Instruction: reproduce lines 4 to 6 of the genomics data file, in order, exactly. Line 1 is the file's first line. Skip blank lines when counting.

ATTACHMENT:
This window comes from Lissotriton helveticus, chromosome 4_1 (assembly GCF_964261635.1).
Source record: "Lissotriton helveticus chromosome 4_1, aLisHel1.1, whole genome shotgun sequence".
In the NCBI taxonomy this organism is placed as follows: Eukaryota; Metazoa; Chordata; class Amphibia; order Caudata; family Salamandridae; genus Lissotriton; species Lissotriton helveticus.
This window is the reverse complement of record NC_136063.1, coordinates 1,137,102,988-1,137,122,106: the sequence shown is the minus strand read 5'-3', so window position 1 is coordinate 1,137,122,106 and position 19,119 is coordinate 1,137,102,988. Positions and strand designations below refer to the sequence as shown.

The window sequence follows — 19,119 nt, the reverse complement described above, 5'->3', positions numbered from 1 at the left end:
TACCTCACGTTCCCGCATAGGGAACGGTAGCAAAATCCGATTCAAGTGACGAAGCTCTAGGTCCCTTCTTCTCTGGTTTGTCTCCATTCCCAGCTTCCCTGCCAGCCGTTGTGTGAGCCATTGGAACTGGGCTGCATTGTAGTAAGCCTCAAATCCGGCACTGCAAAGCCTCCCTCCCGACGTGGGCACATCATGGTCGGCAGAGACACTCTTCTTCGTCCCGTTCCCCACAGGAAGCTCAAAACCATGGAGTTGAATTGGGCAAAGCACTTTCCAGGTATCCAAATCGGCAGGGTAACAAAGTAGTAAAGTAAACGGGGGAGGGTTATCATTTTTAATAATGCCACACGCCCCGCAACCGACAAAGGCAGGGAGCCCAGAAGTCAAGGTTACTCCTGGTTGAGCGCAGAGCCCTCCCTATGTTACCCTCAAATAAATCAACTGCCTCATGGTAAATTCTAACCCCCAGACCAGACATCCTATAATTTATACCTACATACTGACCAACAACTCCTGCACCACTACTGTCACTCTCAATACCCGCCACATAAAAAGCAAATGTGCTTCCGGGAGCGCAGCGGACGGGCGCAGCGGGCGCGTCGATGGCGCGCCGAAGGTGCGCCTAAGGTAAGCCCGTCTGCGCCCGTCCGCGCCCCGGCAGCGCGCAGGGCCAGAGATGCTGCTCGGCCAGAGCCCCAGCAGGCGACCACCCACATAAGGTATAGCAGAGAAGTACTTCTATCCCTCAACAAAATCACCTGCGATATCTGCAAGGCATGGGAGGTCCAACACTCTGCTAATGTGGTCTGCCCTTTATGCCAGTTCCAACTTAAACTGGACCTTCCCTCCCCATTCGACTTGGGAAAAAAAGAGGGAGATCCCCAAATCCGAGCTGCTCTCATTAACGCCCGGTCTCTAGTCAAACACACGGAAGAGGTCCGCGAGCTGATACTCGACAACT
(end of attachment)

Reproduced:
This window is the reverse complement of record NC_136063.1, coordinates 1,137,102,988-1,137,122,106: the sequence shown is the minus strand read 5'-3', so window position 1 is coordinate 1,137,122,106 and position 19,119 is coordinate 1,137,102,988. Positions and strand designations below refer to the sequence as shown.

The window sequence follows — 19,119 nt, the reverse complement described above, 5'->3', positions numbered from 1 at the left end:
TACCTCACGTTCCCGCATAGGGAACGGTAGCAAAATCCGATTCAAGTGACGAAGCTCTAGGTCCCTTCTTCTCTGGTTTGTCTCCATTCCCAGCTTCCCTGCCAGCCGTTGTGTGAGCCATTGGAACTGGGCTGCATTGTAGTAAGCCTCAAATCCGGCACTGCAAAGCCTCCCTCCCGACGTGGGCACATCATGGTCGGCAGAGACACTCTTCTTCGTCCCGTTCCCCACAGGAAGCTCAAAACCATGGAGTTGAATTGGGCAAAGCACTTTCCAGGTATCCAAATCGGCAGGGTAACAAAGTAGTAAAGTAAACGGGGGAGGGTTATCATTTTTAATAATGCCACACGCCCCGCAACCGACAAAGGCAGGGAGCCCAGAAGTCAAGGTTACTCCTGGTTGAGCGCAGAGCCCTCCCTATGTTACCCTCAAATAAATCAACTGCCTCATGGTAAATTCTAACCCCCAGACCAGACATCCTATAATTTATACCTACATACTGACCAACAACTCCTGCACCACTACTGTCACTCTCAATACCCGCCACATAAAAAGCAAATGTGCTTCCGGGAGCGCAGCGGACGGGCGCAGCGGGCGCGTCGATGGCGCGCCGAAGGTGCGCCTAAGGTAAGCCCGTCTGCGCCCGTCCGCGCCCCGGCAGCGCGCAGGGCCAGAGATGCTGCTCGGCCAGAGCCCCAGCAGGCGACCACCCACATAAGGTATAGCAGAGAAGTACTTCTATCCCTCAACAAAATCACCTGCGATATCTGCAAGGCATGGGAGGTCCAACACTCTGCTAATGTGGTCTGCCCTTTATGCCAGTTCCAACTTAAACTGGACCTTCCCTCCCCATTCGACTTGGGAAAAAAAGAGGGAGATCCCCAAATCCGAGCTGCTCTCATTAACGCCCGGTCTCTAGTCAAACACACGGAAGAGGTCCGCGAGCTGATACTCGACAACT